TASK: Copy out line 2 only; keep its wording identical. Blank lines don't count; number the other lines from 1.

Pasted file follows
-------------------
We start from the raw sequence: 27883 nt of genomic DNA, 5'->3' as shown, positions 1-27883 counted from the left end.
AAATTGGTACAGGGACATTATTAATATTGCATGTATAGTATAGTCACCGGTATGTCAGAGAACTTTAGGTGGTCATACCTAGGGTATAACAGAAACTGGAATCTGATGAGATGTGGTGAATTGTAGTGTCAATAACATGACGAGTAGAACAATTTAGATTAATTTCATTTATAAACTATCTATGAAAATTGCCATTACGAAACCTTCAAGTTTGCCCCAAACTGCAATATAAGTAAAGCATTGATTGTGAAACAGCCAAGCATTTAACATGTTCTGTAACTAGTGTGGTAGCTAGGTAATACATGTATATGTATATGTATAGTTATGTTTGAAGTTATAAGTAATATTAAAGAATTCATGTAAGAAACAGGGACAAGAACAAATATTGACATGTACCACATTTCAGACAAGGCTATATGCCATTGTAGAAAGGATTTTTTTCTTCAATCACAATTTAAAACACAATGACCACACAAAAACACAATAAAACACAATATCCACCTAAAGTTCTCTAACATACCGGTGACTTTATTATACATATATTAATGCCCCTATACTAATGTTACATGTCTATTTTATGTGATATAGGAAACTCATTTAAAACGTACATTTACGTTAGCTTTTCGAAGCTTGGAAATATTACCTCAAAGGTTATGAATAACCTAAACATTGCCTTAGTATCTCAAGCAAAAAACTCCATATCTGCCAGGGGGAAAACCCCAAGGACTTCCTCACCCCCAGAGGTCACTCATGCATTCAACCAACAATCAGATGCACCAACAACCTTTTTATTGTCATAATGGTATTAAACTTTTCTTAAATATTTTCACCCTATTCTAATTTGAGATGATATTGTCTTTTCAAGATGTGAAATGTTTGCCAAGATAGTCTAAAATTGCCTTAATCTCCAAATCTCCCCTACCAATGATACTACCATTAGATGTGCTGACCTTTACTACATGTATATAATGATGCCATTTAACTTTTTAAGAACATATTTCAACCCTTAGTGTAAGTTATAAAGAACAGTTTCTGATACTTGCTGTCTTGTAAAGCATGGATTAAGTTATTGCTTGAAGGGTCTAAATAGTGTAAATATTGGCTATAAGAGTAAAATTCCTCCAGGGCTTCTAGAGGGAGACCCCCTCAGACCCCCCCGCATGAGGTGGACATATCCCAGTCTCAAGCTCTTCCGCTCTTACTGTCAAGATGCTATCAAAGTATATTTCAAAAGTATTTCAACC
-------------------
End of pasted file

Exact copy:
AAATTGGTACAGGGACATTATTAATATTGCATGTATAGTATAGTCACCGGTATGTCAGAGAACTTTAGGTGGTCATACCTAGGGTATAACAGAAACTGGAATCTGATGAGATGTGGTGAATTGTAGTGTCAATAACATGACGAGTAGAACAATTTAGATTAATTTCATTTATAAACTATCTATGAAAATTGCCATTACGAAACCTTCAAGTTTGCCCCAAACTGCAATATAAGTAAAGCATTGATTGTGAAACAGCCAAGCATTTAACATGTTCTGTAACTAGTGTGGTAGCTAGGTAATACATGTATATGTATATGTATAGTTATGTTTGAAGTTATAAGTAATATTAAAGAATTCATGTAAGAAACAGGGACAAGAACAAATATTGACATGTACCACATTTCAGACAAGGCTATATGCCATTGTAGAAAGGATTTTTTTCTTCAATCACAATTTAAAACACAATGACCACACAAAAACACAATAAAACACAATATCCACCTAAAGTTCTCTAACATACCGGTGACTTTATTATACATATATTAATGCCCCTATACTAATGTTACATGTCTATTTTATGTGATATAGGAAACTCATTTAAAACGTACATTTACGTTAGCTTTTCGAAGCTTGGAAATATTACCTCAAAGGTTATGAATAACCTAAACATTGCCTTAGTATCTCAAGCAAAAAACTCCATATCTGCCAGGGGGAAAACCCCAAGGACTTCCTCACCCCCAGAGGTCACTCATGCATTCAACCAACAATCAGATGCACCAACAACCTTTTTATTGTCATAATGGTATTAAACTTTTCTTAAATATTTTCACCCTATTCTAATTTGAGATGATATTGTCTTTTCAAGATGTGAAATGTTTGCCAAGATAGTCTAAAATTGCCTTAATCTCCAAATCTCCCCTACCAATGATACTACCATTAGATGTGCTGACCTTTACTACATGTATATAATGATGCCATTTAACTTTTTAAGAACATATTTCAACCCTTAGTGTAAGTTATAAAGAACAGTTTCTGATACTTGCTGTCTTGTAAAGCATGGATTAAGTTATTGCTTGAAGGGTCTAAATAGTGTAAATATTGGCTATAAGAGTAAAATTCCTCCAGGGCTTCTAGAGGGAGACCCCCTCAGACCCCCCCGCATGAGGTGGACATATCCCAGTCTCAAGCTCTTCCGCTCTTACTGTCAAGATGCTATCAAAGTATATTTCAAAAGTATTTCAACC